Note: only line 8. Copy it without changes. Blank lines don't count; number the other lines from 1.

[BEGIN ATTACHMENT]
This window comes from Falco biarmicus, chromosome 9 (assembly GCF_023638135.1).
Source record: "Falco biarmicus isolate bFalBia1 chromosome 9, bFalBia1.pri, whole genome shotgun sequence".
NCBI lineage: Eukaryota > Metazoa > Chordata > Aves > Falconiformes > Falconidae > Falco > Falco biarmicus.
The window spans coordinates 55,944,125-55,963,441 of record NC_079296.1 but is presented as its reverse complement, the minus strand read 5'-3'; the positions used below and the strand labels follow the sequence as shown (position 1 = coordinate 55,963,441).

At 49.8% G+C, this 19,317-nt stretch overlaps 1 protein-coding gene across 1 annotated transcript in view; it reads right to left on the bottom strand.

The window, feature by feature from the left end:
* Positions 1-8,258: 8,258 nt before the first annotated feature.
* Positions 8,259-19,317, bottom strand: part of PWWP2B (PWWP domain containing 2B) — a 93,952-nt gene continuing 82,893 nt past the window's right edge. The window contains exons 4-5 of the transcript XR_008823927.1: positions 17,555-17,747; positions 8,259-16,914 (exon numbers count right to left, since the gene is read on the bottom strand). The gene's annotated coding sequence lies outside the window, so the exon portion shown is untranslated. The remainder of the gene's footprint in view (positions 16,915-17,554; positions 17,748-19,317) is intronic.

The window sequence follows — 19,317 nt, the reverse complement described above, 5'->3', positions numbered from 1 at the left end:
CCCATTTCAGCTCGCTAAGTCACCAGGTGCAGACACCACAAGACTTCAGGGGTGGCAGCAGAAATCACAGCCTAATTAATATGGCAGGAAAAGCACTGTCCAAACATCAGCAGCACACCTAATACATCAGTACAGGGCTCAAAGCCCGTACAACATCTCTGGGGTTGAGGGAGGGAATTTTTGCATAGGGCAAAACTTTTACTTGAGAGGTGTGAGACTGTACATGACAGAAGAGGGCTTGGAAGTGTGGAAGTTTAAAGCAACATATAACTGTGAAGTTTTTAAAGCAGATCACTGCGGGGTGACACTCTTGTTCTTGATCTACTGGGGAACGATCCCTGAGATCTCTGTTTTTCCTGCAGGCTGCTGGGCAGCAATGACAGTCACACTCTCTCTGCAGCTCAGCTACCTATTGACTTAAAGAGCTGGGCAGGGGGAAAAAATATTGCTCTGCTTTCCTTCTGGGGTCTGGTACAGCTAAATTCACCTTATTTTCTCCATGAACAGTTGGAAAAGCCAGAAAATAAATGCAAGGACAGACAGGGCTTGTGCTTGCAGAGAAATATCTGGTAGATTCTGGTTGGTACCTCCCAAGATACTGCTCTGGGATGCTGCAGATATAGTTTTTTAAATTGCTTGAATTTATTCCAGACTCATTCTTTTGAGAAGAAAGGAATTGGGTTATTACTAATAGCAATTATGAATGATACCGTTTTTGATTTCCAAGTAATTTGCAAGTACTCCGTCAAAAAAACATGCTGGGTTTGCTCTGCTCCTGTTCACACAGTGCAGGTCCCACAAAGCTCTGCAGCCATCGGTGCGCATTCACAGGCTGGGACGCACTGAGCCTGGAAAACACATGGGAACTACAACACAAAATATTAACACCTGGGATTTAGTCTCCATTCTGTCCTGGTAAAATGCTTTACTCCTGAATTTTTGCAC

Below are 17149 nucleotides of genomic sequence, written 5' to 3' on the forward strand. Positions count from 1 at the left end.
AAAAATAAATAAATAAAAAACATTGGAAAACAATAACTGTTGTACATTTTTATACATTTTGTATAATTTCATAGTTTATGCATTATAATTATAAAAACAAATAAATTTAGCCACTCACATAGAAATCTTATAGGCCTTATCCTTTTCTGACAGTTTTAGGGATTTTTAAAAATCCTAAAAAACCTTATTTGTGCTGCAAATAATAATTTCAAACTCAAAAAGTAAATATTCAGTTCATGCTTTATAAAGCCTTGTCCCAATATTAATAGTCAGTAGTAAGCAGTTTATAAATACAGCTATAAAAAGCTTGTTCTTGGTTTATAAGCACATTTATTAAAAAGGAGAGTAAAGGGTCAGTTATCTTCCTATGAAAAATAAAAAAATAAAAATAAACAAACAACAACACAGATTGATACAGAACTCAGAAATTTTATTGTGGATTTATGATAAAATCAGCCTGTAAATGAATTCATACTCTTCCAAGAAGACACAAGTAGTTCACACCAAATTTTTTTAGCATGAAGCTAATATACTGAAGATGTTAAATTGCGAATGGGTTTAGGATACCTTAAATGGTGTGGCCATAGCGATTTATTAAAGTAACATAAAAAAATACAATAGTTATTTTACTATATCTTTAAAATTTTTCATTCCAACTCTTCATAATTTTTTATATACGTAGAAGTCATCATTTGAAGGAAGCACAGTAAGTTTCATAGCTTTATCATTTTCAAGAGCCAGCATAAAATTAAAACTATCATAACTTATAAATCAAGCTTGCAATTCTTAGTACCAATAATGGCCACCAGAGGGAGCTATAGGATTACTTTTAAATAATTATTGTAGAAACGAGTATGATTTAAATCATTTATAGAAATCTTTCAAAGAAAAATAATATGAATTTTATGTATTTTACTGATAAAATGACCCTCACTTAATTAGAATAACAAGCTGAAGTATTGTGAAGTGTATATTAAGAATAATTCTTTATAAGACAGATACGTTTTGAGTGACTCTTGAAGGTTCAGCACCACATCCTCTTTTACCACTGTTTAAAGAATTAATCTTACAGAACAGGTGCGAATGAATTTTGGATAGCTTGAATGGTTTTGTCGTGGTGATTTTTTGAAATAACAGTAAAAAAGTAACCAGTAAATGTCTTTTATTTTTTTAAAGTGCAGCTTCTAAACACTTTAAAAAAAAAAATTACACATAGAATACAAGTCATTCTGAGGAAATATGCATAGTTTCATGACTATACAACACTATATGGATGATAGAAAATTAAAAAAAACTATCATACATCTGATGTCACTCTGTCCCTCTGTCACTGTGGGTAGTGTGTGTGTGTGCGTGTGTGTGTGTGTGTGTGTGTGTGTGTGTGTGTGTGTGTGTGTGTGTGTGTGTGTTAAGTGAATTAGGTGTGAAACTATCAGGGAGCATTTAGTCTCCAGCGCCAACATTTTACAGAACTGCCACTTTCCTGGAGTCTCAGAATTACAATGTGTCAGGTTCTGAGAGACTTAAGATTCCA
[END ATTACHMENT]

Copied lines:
* Positions 8,259-19,317, bottom strand: part of PWWP2B (PWWP domain containing 2B) — a 93,952-nt gene continuing 82,893 nt past the window's right edge. The window contains exons 4-5 of the transcript XR_008823927.1: positions 17,555-17,747; positions 8,259-16,914 (exon numbers count right to left, since the gene is read on the bottom strand). The gene's annotated coding sequence lies outside the window, so the exon portion shown is untranslated. The remainder of the gene's footprint in view (positions 16,915-17,554; positions 17,748-19,317) is intronic.